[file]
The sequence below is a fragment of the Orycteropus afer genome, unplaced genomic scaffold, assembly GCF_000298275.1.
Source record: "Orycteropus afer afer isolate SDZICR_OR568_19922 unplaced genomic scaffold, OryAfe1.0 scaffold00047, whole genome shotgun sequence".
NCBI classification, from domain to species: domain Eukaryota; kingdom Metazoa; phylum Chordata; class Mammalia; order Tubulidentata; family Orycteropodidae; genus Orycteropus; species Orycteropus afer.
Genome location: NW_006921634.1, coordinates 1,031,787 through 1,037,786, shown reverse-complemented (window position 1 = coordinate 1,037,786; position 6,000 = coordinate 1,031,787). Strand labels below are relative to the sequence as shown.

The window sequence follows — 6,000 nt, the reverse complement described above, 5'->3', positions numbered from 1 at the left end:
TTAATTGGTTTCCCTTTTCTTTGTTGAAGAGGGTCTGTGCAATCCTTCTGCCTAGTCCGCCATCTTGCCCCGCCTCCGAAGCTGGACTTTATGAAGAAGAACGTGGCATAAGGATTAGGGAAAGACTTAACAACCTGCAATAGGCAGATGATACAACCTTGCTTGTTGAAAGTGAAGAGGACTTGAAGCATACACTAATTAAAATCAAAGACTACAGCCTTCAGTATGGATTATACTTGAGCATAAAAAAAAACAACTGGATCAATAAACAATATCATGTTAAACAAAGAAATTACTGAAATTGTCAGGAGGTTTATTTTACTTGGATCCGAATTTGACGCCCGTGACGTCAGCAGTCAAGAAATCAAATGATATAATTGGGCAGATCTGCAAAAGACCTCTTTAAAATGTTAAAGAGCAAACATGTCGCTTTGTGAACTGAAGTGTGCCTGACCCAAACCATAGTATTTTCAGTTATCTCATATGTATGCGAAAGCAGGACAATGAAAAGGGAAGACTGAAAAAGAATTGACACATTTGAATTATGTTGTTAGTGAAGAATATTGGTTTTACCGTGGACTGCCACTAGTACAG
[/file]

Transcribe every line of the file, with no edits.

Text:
The sequence below is a fragment of the Orycteropus afer genome, unplaced genomic scaffold, assembly GCF_000298275.1.
Source record: "Orycteropus afer afer isolate SDZICR_OR568_19922 unplaced genomic scaffold, OryAfe1.0 scaffold00047, whole genome shotgun sequence".
NCBI classification, from domain to species: domain Eukaryota; kingdom Metazoa; phylum Chordata; class Mammalia; order Tubulidentata; family Orycteropodidae; genus Orycteropus; species Orycteropus afer.
Genome location: NW_006921634.1, coordinates 1,031,787 through 1,037,786, shown reverse-complemented (window position 1 = coordinate 1,037,786; position 6,000 = coordinate 1,031,787). Strand labels below are relative to the sequence as shown.

The window sequence follows — 6,000 nt, the reverse complement described above, 5'->3', positions numbered from 1 at the left end:
TTAATTGGTTTCCCTTTTCTTTGTTGAAGAGGGTCTGTGCAATCCTTCTGCCTAGTCCGCCATCTTGCCCCGCCTCCGAAGCTGGACTTTATGAAGAAGAACGTGGCATAAGGATTAGGGAAAGACTTAACAACCTGCAATAGGCAGATGATACAACCTTGCTTGTTGAAAGTGAAGAGGACTTGAAGCATACACTAATTAAAATCAAAGACTACAGCCTTCAGTATGGATTATACTTGAGCATAAAAAAAAACAACTGGATCAATAAACAATATCATGTTAAACAAAGAAATTACTGAAATTGTCAGGAGGTTTATTTTACTTGGATCCGAATTTGACGCCCGTGACGTCAGCAGTCAAGAAATCAAATGATATAATTGGGCAGATCTGCAAAAGACCTCTTTAAAATGTTAAAGAGCAAACATGTCGCTTTGTGAACTGAAGTGTGCCTGACCCAAACCATAGTATTTTCAGTTATCTCATATGTATGCGAAAGCAGGACAATGAAAAGGGAAGACTGAAAAAGAATTGACACATTTGAATTATGTTGTTAGTGAAGAATATTGGTTTTACCGTGGACTGCCACTAGTACAG